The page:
How the University Works: Higher Education and the Low-Wage Nation

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NYU Press, Jan 1, 2008 - Education - 281 pages
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As much as we think we know about the modern university, very little has been said about what it's like to work there. Instead of the high-wage, high-profit world of knowledge work, most campus employees—including the vast majority of faculty—really work in the low-wage, low-profit sphere of the service economy. Tenure-track positions are at an all-time low, with adjuncts and graduate students teaching the majority of courses. This super-exploited corps of disposable workers commonly earn fewer than $16,000 annually, without benefits, teaching as many as eight classes per year. Even undergraduates are being exploited as a low-cost, disposable workforce.

Marc Bousquet, a major figure in the academic labor movement, exposes the seamy underbelly of higher education—a world where faculty, graduate students, and undergraduates work long hours for fast-food wages. Assessing the costs of higher education’s corporatization on faculty and students at every level, How the University Works is urgent reading for anyone interested in the fate of the university.

 

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Contents

Your Problem Is My Problem
1
The Informal Economy of the Information University
55
The Faculty Organize But Management Enjoys Solidarity
90
Students Are Already Workers
125
Composition as Management Science
157
The Rhetoric of Job Market and the Reality of the Academic Labor System
186
Yeshiva University 444 US 672 Justice Brennan Dissenting
211
Brown University 1RC21368Liebman and Walsh Dissenting
224
Notes
243
Works Cited
255
Index
275
About the Authors
281
Copyright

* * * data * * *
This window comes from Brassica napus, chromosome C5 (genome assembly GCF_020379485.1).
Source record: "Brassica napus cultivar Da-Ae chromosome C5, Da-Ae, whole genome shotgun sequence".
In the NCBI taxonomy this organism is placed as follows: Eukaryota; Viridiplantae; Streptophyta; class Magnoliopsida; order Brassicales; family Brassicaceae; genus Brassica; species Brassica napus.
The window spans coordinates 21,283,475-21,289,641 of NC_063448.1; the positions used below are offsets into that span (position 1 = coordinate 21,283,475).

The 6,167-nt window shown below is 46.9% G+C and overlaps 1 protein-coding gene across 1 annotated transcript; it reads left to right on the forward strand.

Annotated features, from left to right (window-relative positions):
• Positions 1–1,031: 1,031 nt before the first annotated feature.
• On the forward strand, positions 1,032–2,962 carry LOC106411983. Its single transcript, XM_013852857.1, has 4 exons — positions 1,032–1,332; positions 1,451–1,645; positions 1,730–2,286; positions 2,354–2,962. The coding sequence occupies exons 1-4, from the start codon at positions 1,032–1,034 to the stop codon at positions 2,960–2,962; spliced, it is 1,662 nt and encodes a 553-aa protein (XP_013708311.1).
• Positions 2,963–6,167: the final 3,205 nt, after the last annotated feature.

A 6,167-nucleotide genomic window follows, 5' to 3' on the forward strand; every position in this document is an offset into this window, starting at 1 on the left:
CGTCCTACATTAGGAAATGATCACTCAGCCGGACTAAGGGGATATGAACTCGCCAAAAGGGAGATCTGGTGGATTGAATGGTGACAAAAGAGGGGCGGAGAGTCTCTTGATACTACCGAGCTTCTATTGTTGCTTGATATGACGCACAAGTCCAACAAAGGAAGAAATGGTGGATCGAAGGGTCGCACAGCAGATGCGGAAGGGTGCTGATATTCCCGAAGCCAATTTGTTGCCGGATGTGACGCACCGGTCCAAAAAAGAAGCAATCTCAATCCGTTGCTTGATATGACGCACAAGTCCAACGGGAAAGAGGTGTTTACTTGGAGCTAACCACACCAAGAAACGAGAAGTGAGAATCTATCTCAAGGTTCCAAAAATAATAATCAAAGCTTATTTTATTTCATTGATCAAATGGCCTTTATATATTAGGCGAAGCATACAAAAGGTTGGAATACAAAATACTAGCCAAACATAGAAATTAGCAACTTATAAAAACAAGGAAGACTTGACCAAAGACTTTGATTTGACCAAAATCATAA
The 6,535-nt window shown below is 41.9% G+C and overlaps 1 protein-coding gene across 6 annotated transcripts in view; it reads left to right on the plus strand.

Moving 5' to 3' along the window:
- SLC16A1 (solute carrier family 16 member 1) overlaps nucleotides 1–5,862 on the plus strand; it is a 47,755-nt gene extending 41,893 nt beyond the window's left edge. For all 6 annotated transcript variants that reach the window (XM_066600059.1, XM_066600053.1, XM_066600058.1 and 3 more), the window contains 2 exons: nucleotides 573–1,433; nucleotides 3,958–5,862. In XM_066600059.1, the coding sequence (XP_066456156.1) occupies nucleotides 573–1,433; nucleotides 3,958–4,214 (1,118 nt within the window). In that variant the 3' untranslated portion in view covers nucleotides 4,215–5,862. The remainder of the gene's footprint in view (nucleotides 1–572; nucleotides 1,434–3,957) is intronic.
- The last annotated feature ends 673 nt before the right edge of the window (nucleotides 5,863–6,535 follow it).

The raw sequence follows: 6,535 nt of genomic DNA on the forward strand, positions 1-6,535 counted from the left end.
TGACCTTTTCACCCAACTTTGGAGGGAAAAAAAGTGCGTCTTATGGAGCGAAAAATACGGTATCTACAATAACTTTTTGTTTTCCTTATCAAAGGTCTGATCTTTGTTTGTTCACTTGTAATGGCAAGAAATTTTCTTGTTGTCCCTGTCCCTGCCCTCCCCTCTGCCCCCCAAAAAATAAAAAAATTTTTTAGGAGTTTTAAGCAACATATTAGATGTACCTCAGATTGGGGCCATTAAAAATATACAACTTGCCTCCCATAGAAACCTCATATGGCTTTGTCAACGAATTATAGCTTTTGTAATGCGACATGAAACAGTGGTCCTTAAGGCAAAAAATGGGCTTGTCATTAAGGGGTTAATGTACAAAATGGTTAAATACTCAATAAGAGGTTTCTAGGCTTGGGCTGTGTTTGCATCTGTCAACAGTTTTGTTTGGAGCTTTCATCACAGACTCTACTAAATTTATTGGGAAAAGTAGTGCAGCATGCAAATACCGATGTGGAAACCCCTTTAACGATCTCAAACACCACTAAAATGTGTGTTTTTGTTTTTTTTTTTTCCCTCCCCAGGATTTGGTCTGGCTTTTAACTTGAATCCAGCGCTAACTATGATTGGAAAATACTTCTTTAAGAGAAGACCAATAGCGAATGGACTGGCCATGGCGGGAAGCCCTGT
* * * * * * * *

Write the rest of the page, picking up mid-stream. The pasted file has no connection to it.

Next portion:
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Page 29 - It is hereby declared to be the policy of the United States to eliminate the causes of certain substantial obstructions to the free flow of commerce and to mitigate and eliminate these obstructions when they have occurred by encouraging the practice and procedure of collective bargaining...
Page 29 - ... the exercise by workers of full freedom of association, selforganization, and designation of representatives of their own choosing, for the purpose of negotiating the terms and conditions of thek employment or other mutual aid or protection.

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About the author (2008)

Marc Bousquet is Associate Professor of English at Santa Clara University and the founding editor of Workplace: A Journal for Academic Labor. His previous books include Tenured Bosses and Disposable Teachers and The Politics of Information: The Electronic Mediation of Social Change.

Cary Nelson is Jublilee Professor of Liberal Arts and Sciences at the University of Illinois at Urbana-Champaign. He is also the national president of the American Association of University Professors (AAUP). Among his twenty-five books are Manifesto of a Tenured Radical (also published by NYU) and the landmark coedited collection Cultural Studies.

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